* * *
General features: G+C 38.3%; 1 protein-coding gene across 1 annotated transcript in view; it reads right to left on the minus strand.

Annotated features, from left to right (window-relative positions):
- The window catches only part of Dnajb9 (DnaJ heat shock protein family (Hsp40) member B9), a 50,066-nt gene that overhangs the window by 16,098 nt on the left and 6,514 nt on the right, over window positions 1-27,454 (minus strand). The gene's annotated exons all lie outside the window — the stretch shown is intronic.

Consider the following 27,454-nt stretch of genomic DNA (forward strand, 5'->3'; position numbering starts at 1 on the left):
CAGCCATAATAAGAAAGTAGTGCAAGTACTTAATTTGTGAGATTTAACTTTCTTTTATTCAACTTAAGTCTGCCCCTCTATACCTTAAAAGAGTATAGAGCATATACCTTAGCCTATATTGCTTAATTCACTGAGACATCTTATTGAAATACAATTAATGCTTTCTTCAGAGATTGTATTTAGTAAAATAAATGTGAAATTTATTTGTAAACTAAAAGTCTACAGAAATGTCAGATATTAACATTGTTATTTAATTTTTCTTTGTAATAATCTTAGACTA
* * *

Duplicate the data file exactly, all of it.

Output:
General features: G+C 38.3%; 1 protein-coding gene across 1 annotated transcript in view; it reads right to left on the minus strand.

Annotated features, from left to right (window-relative positions):
- The window catches only part of Dnajb9 (DnaJ heat shock protein family (Hsp40) member B9), a 50,066-nt gene that overhangs the window by 16,098 nt on the left and 6,514 nt on the right, over window positions 1-27,454 (minus strand). The gene's annotated exons all lie outside the window — the stretch shown is intronic.

Consider the following 27,454-nt stretch of genomic DNA (forward strand, 5'->3'; position numbering starts at 1 on the left):
CAGCCATAATAAGAAAGTAGTGCAAGTACTTAATTTGTGAGATTTAACTTTCTTTTATTCAACTTAAGTCTGCCCCTCTATACCTTAAAAGAGTATAGAGCATATACCTTAGCCTATATTGCTTAATTCACTGAGACATCTTATTGAAATACAATTAATGCTTTCTTCAGAGATTGTATTTAGTAAAATAAATGTGAAATTTATTTGTAAACTAAAAGTCTACAGAAATGTCAGATATTAACATTGTTATTTAATTTTTCTTTGTAATAATCTTAGACTA